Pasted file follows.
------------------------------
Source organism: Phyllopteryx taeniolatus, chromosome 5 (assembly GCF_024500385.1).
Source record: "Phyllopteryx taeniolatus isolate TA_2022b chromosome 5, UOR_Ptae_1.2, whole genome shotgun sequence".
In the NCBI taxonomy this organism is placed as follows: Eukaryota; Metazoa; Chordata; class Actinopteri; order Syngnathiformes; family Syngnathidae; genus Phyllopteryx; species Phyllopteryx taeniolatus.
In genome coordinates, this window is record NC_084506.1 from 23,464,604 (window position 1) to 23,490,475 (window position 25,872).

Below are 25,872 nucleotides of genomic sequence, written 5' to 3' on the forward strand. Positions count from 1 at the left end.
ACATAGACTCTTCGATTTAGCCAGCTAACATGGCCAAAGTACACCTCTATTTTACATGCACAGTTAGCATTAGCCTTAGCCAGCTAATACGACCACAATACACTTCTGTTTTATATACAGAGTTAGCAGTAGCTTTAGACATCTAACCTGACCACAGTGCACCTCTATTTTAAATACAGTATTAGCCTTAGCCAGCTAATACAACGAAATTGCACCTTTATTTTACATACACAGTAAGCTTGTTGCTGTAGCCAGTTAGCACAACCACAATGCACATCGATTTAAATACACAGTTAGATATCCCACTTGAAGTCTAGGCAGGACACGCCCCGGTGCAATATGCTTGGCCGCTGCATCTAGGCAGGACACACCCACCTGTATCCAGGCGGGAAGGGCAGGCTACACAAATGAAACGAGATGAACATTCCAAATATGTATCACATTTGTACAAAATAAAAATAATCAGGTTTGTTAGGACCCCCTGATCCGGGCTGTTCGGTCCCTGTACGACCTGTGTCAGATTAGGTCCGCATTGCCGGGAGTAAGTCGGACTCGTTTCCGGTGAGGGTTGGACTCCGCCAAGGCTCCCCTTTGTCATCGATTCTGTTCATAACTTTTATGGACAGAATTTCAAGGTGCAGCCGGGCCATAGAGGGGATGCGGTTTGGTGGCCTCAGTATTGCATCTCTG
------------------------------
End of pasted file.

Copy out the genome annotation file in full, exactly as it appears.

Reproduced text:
Source organism: Phyllopteryx taeniolatus, chromosome 5 (assembly GCF_024500385.1).
Source record: "Phyllopteryx taeniolatus isolate TA_2022b chromosome 5, UOR_Ptae_1.2, whole genome shotgun sequence".
In the NCBI taxonomy this organism is placed as follows: Eukaryota; Metazoa; Chordata; class Actinopteri; order Syngnathiformes; family Syngnathidae; genus Phyllopteryx; species Phyllopteryx taeniolatus.
In genome coordinates, this window is record NC_084506.1 from 23,464,604 (window position 1) to 23,490,475 (window position 25,872).

Below are 25,872 nucleotides of genomic sequence, written 5' to 3' on the forward strand. Positions count from 1 at the left end.
ACATAGACTCTTCGATTTAGCCAGCTAACATGGCCAAAGTACACCTCTATTTTACATGCACAGTTAGCATTAGCCTTAGCCAGCTAATACGACCACAATACACTTCTGTTTTATATACAGAGTTAGCAGTAGCTTTAGACATCTAACCTGACCACAGTGCACCTCTATTTTAAATACAGTATTAGCCTTAGCCAGCTAATACAACGAAATTGCACCTTTATTTTACATACACAGTAAGCTTGTTGCTGTAGCCAGTTAGCACAACCACAATGCACATCGATTTAAATACACAGTTAGATATCCCACTTGAAGTCTAGGCAGGACACGCCCCGGTGCAATATGCTTGGCCGCTGCATCTAGGCAGGACACACCCACCTGTATCCAGGCGGGAAGGGCAGGCTACACAAATGAAACGAGATGAACATTCCAAATATGTATCACATTTGTACAAAATAAAAATAATCAGGTTTGTTAGGACCCCCTGATCCGGGCTGTTCGGTCCCTGTACGACCTGTGTCAGATTAGGTCCGCATTGCCGGGAGTAAGTCGGACTCGTTTCCGGTGAGGGTTGGACTCCGCCAAGGCTCCCCTTTGTCATCGATTCTGTTCATAACTTTTATGGACAGAATTTCAAGGTGCAGCCGGGCCATAGAGGGGATGCGGTTTGGTGGCCTCAGTATTGCATCTCTG